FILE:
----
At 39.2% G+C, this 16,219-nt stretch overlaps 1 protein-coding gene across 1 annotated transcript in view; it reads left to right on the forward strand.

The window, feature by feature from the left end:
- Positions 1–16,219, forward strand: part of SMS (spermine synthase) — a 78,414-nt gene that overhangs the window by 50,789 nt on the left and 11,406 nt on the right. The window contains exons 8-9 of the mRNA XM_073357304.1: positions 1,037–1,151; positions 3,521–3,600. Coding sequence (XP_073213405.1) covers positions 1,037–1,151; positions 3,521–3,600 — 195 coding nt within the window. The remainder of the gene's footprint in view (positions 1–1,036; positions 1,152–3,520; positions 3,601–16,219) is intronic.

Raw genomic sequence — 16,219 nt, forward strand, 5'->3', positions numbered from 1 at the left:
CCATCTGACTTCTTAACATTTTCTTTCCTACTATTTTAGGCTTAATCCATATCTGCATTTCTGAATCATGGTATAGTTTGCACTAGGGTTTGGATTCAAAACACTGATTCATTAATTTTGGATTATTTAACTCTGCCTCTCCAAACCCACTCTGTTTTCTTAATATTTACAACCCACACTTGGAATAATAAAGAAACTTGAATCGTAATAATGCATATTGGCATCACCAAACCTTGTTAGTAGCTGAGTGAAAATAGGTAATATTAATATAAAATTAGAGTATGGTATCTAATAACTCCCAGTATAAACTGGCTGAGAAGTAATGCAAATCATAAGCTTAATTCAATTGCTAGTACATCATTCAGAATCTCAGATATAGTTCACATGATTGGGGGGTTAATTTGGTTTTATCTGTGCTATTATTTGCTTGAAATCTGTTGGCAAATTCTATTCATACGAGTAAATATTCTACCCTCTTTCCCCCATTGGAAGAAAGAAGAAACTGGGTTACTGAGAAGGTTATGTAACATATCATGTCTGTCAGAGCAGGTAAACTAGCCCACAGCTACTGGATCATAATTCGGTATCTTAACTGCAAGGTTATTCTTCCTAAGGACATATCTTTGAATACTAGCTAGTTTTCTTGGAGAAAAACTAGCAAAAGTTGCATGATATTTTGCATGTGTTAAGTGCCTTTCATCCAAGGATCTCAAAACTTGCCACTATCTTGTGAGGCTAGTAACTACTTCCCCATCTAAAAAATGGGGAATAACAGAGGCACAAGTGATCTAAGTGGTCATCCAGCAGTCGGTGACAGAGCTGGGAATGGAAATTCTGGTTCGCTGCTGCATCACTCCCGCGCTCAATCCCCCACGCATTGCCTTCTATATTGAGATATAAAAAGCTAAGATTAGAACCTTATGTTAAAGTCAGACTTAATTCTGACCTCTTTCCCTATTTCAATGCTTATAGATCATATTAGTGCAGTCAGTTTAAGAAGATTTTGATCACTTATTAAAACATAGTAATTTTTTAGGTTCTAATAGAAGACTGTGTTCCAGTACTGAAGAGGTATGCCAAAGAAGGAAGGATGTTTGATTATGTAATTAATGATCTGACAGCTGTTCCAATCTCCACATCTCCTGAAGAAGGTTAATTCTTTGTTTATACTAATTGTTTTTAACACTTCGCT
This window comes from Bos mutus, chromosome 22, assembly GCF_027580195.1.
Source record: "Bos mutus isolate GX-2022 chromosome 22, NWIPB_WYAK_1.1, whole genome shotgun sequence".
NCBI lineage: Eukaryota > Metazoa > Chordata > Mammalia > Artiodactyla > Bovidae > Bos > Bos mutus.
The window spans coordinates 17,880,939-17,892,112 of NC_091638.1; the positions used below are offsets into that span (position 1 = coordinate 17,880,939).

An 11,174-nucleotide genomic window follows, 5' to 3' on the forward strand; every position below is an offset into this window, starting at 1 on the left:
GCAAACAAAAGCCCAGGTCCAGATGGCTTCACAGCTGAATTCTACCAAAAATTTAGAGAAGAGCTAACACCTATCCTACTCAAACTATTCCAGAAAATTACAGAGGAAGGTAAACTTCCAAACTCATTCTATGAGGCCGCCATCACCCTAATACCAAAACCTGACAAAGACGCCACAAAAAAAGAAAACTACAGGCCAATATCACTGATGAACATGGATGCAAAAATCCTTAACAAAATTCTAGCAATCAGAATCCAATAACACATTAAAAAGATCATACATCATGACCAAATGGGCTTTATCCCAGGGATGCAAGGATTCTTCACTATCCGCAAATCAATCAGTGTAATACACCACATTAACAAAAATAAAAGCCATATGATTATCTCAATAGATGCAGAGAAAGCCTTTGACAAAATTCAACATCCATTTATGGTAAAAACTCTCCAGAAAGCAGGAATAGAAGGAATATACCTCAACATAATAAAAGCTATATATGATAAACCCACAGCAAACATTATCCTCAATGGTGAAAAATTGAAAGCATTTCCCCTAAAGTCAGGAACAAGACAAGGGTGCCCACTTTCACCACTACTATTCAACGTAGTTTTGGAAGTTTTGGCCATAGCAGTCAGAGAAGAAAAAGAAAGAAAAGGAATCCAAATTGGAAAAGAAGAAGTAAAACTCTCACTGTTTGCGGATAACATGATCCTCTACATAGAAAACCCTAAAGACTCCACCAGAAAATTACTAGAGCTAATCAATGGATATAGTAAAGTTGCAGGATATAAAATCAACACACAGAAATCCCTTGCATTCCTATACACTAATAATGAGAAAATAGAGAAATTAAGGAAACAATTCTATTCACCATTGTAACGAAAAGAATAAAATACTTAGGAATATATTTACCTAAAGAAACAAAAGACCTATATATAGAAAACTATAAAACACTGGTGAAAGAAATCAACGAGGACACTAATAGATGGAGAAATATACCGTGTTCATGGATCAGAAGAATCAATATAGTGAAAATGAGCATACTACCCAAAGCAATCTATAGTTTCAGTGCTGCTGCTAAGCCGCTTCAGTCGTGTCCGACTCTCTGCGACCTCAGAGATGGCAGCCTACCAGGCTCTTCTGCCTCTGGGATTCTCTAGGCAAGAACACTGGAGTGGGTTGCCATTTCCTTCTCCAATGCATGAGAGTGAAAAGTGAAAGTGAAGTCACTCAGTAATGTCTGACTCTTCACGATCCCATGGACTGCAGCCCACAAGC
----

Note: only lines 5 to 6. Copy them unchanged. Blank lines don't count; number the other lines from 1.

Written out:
CCATCTGACTTCTTAACATTTTCTTTCCTACTATTTTAGGCTTAATCCATATCTGCATTTCTGAATCATGGTATAGTTTGCACTAGGGTTTGGATTCAAAACACTGATTCATTAATTTTGGATTATTTAACTCTGCCTCTCCAAACCCACTCTGTTTTCTTAATATTTACAACCCACACTTGGAATAATAAAGAAACTTGAATCGTAATAATGCATATTGGCATCACCAAACCTTGTTAGTAGCTGAGTGAAAATAGGTAATATTAATATAAAATTAGAGTATGGTATCTAATAACTCCCAGTATAAACTGGCTGAGAAGTAATGCAAATCATAAGCTTAATTCAATTGCTAGTACATCATTCAGAATCTCAGATATAGTTCACATGATTGGGGGGTTAATTTGGTTTTATCTGTGCTATTATTTGCTTGAAATCTGTTGGCAAATTCTATTCATACGAGTAAATATTCTACCCTCTTTCCCCCATTGGAAGAAAGAAGAAACTGGGTTACTGAGAAGGTTATGTAACATATCATGTCTGTCAGAGCAGGTAAACTAGCCCACAGCTACTGGATCATAATTCGGTATCTTAACTGCAAGGTTATTCTTCCTAAGGACATATCTTTGAATACTAGCTAGTTTTCTTGGAGAAAAACTAGCAAAAGTTGCATGATATTTTGCATGTGTTAAGTGCCTTTCATCCAAGGATCTCAAAACTTGCCACTATCTTGTGAGGCTAGTAACTACTTCCCCATCTAAAAAATGGGGAATAACAGAGGCACAAGTGATCTAAGTGGTCATCCAGCAGTCGGTGACAGAGCTGGGAATGGAAATTCTGGTTCGCTGCTGCATCACTCCCGCGCTCAATCCCCCACGCATTGCCTTCTATATTGAGATATAAAAAGCTAAGATTAGAACCTTATGTTAAAGTCAGACTTAATTCTGACCTCTTTCCCTATTTCAATGCTTATAGATCATATTAGTGCAGTCAGTTTAAGAAGATTTTGATCACTTATTAAAACATAGTAATTTTTTAGGTTCTAATAGAAGACTGTGTTCCAGTACTGAAGAGGTATGCCAAAGAAGGAAGGATGTTTGATTATGTAATTAATGATCTGACAGCTGTTCCAATCTCCACATCTCCTGAAGAAGGTTAATTCTTTGTTTATACTAATTGTTTTTAACACTTCGCT
This window comes from Bos mutus, chromosome 22, assembly GCF_027580195.1.